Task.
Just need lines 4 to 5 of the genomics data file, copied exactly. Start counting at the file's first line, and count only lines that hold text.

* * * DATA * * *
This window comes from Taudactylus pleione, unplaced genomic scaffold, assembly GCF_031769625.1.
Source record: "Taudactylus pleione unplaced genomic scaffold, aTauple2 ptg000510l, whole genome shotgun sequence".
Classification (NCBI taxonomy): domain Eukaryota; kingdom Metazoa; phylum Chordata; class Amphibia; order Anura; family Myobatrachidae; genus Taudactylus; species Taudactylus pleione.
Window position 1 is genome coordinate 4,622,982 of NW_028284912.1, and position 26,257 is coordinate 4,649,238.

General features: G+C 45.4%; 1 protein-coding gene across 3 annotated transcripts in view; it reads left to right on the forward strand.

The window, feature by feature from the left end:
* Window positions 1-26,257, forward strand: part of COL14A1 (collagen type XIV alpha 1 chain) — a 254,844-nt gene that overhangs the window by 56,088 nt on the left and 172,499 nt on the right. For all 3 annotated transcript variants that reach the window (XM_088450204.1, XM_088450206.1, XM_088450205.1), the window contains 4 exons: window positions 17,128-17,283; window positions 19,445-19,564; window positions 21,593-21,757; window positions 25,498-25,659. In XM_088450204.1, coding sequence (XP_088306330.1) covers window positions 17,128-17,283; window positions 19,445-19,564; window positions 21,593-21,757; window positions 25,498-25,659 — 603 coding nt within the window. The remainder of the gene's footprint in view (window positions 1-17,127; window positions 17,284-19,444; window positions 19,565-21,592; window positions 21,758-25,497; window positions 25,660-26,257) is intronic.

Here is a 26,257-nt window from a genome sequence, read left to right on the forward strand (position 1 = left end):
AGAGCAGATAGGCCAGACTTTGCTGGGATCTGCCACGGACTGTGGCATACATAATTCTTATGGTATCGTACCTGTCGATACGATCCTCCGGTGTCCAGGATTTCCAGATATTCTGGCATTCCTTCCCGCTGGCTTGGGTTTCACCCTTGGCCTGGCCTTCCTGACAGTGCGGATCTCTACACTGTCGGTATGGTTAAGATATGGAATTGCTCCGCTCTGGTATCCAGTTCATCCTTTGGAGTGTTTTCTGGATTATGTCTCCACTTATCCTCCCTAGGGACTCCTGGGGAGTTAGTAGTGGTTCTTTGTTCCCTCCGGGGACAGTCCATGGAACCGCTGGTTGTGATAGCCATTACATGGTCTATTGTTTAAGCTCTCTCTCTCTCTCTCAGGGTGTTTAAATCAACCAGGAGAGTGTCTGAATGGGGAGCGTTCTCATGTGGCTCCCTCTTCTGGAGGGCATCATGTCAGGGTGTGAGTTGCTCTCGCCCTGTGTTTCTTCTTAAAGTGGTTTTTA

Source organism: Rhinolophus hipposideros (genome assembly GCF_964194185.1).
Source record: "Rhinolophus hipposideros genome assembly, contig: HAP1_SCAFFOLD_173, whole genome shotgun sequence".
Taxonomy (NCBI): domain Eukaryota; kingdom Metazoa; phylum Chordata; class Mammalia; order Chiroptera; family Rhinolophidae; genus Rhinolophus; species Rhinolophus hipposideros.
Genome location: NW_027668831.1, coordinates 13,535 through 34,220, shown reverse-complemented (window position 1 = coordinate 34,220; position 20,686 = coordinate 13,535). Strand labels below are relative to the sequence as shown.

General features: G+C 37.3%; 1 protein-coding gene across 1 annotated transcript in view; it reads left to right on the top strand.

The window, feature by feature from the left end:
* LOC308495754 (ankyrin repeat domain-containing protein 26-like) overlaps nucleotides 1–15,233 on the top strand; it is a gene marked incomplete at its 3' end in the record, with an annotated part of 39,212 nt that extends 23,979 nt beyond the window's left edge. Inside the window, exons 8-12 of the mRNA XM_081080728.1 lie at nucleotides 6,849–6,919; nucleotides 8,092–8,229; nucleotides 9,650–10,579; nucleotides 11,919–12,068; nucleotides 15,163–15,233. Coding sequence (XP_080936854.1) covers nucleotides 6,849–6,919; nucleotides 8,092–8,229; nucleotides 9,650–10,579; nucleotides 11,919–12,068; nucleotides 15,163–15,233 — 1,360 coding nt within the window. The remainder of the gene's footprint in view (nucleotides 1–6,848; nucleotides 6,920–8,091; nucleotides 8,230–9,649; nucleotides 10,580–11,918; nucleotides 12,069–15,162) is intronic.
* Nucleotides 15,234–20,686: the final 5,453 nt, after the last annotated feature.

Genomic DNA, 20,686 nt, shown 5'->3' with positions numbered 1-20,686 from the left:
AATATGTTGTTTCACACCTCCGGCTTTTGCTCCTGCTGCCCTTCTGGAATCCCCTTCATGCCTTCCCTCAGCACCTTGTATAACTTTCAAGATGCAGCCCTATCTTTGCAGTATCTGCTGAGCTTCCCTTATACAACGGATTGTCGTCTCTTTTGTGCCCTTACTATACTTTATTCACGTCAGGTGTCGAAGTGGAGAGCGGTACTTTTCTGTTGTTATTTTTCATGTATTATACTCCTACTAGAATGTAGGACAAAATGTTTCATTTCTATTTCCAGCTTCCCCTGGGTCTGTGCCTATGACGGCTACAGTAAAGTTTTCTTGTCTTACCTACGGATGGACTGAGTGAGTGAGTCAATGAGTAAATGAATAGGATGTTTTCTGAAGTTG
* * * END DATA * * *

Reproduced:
Window position 1 is genome coordinate 4,622,982 of NW_028284912.1, and position 26,257 is coordinate 4,649,238.

General features: G+C 45.4%; 1 protein-coding gene across 3 annotated transcripts in view; it reads left to right on the forward strand.